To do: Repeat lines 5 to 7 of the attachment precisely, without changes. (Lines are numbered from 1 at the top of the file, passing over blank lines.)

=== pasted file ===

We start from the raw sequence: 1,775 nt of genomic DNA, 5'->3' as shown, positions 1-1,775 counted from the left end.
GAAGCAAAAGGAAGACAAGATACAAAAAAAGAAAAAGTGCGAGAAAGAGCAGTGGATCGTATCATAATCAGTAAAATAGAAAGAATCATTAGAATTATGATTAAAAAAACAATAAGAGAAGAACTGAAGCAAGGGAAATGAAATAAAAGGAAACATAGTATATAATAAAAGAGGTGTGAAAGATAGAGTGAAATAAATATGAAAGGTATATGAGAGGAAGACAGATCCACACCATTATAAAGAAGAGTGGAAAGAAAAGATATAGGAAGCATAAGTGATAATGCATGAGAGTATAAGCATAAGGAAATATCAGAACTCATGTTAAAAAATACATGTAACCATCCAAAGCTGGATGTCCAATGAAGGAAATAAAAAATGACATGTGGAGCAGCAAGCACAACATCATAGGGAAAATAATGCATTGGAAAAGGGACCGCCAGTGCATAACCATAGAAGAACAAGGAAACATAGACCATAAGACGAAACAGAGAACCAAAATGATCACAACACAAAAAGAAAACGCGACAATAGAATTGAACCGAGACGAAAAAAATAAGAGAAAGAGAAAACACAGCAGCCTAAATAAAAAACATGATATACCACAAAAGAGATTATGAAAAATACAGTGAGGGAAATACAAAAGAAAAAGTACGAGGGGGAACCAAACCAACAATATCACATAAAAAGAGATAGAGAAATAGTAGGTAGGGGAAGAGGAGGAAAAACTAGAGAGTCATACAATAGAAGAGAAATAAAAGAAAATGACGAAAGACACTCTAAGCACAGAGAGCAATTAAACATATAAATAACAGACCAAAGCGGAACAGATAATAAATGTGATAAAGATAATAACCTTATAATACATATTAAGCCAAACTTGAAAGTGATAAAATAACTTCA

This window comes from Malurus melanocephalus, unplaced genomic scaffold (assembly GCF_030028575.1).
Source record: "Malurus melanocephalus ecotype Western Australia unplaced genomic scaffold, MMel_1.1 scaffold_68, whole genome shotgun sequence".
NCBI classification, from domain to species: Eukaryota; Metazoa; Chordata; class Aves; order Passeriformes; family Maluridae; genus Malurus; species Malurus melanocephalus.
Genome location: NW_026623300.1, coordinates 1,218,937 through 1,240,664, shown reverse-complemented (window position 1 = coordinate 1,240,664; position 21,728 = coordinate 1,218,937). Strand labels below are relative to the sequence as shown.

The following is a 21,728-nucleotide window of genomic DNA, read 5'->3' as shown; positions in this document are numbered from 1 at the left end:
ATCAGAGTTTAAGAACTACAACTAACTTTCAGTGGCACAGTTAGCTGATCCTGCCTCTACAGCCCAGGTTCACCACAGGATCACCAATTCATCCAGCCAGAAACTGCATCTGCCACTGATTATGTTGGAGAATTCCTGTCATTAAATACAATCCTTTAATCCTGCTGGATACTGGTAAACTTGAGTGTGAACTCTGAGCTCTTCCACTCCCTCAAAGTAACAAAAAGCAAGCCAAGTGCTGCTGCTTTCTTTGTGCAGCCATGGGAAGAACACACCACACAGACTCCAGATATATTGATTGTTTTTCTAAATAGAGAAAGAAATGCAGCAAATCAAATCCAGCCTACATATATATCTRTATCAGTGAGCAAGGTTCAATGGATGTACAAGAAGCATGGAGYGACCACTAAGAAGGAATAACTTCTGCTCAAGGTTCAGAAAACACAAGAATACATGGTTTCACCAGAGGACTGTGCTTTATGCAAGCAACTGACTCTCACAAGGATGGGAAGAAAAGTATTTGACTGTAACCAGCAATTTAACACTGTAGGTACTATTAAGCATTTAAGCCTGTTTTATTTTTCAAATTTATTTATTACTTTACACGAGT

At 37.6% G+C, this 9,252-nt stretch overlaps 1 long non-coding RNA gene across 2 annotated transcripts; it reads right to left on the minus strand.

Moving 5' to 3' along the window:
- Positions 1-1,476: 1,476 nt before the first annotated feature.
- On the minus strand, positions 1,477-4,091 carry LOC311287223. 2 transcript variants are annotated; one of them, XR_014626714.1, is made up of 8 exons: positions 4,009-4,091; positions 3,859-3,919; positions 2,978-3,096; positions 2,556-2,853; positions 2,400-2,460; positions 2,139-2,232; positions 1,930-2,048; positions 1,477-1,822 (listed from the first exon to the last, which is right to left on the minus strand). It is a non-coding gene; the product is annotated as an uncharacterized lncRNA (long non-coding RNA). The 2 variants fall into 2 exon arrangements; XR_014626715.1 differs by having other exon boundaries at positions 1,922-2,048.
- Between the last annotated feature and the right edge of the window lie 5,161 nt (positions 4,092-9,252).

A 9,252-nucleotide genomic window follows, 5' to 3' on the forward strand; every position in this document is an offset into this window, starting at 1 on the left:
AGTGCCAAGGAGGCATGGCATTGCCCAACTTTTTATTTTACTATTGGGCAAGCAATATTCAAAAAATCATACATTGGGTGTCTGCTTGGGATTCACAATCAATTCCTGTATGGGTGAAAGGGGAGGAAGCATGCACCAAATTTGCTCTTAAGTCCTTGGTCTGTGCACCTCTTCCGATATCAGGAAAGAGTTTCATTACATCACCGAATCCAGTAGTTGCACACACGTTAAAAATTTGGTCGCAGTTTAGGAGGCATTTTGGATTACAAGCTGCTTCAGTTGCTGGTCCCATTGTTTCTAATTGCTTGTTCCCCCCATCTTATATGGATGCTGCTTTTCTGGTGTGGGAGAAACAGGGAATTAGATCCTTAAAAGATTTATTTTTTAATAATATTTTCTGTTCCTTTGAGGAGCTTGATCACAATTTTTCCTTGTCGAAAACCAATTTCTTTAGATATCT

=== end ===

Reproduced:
NCBI classification, from domain to species: Eukaryota; Metazoa; Chordata; class Aves; order Passeriformes; family Maluridae; genus Malurus; species Malurus melanocephalus.
Genome location: NW_026623300.1, coordinates 1,218,937 through 1,240,664, shown reverse-complemented (window position 1 = coordinate 1,240,664; position 21,728 = coordinate 1,218,937). Strand labels below are relative to the sequence as shown.

The following is a 21,728-nucleotide window of genomic DNA, read 5'->3' as shown; positions in this document are numbered from 1 at the left end: